Elaine Feaster is a seventh-grade student at Liberty Middle School in Tampa Palms who lives in Richmond Place.
She’s also a Cadette in Girl Scout Troop 1247 who believes in the Girl Scout Law. “It says to make the world a better place, and I want to do that for kids in need.”
She’s been a Girl Scout for five years, in a troop that meets at St. James Church on Bruce B. Downs (BBD) Blvd. in Tampa Palms, and is comprised of 14 middle-school-aged girls from many different schools.
As a Cadette, she’s eligible to apply for the Girl Scout Silver Award, which requires her to complete 50 community service hours and to create a project that will have a lasting impact on the community.
So, she decided to collect books to help promote literacy, especially among underprivileged kids.
“We have to get the books in kids’ hands in elementary school when they’re eager to learn,” Elaine says. “It’s like riding a bike or learning to swim. You want to learn when you’re young.”
“I totally believe in what she’s doing,” says Elaine’s mom, Jane. “I was oblivious until Elaine started kindergarten at Clark Elementary and I overheard a teacher saying she had kids wanting to take books home because they don’t have any books at home. It blows my mind. It’s outrageous.”
In Elaine’s research, she says she found statistics such as this: Students who don’t read skillfully by the third grade are four times more likely to drop out of school; nearly 85 percent of youths who face trial in the court system are functionally illiterate; and the more types of reading materials there are in the home, the higher the students’ reading levels.
At that time, Elaine collected about 175 books, just from word-of-mouth efforts, and donated them to PCAT.
As support for her project grew, Elaine had to consider how to manage collecting even larger numbers of books, so she asked the New Tampa Family YMCA (16221 Compton Dr. in Tampa Palms), where she and her family are members, if she could set up a donation bin. Now, thanks to the New Tampa Y’s support, anyone can drop off book donations for elementary school students there.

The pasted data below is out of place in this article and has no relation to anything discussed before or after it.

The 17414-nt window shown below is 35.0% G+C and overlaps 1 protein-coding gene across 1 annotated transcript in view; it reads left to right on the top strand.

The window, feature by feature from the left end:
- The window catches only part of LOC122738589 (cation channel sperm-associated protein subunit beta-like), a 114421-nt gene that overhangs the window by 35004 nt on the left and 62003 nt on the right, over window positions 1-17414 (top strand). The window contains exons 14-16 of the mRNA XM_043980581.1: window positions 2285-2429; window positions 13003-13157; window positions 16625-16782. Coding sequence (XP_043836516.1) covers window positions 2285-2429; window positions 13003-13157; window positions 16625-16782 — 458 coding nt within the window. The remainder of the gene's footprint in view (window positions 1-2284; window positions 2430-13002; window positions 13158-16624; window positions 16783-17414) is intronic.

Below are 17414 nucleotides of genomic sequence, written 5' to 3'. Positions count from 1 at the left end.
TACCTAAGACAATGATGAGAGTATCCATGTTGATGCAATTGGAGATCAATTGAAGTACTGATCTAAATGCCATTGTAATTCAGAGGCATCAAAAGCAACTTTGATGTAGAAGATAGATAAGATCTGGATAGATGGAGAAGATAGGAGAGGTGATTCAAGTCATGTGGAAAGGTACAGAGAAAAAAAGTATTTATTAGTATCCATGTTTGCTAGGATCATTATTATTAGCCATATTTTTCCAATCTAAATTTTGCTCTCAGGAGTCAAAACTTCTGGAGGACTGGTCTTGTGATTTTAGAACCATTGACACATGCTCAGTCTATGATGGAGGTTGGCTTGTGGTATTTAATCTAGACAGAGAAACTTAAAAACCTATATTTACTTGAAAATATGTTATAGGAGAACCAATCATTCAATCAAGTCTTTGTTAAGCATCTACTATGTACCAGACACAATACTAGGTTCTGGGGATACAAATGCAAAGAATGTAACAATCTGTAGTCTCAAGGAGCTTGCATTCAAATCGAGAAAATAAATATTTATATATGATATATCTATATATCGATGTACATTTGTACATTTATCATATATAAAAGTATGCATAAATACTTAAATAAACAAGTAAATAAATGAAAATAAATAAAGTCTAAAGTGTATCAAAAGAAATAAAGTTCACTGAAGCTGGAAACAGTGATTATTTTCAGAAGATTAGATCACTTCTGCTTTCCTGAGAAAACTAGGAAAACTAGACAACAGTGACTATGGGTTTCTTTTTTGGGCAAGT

In just a couple of months, about 1,600 books were donated through that bin. After sorting out cookbooks, calculus books, and others that aren’t a good fit for elementary school kids, plus setting aside some early education books that would be helpful for PCAT, Elaine still had about 1,500 elementary- level books to donate.
She gave them to Foster Elementary in the Old Seminole Heights area of Tampa, where she says 98 percent of the students receive free or reduced lunch.
“We actually donated more books than there are students,” Elaine says. “There are only about 500 kids, and we donated 1,500 books.” She says she was told the teachers would select appropriate books for their classes, so the students would be able to check them out from their classroom libraries to take them home and read, then bring them back for new books.
Elaine says she will continue to collect books at the collection bin until about January. While she’s currently only collecting books for elementary school reading levels, she encourages everyone to clean out their bookshelves and donate what they have to any local school or even the public library.
Elaine hopes to earn her Girl Scout Silver Award with her efforts for this project, then hopes to build on her project for the Girl Scout Gold Award, which is the highest award in Girl Scouting and is available only for high school students.
She says since she dropped the books off at Foster Elementary in September, she has probably collected an additional 500 books. She will be identifying another school for the next round of donations.
“I just want to thank everyone in the community who has donated books so far,” she says. “When I started, I thought my goal would be about 500 books. I didn’t expect more than that, but everyone in this community is so caring. Because you donated a book, a child can be a doctor or really successful in life.”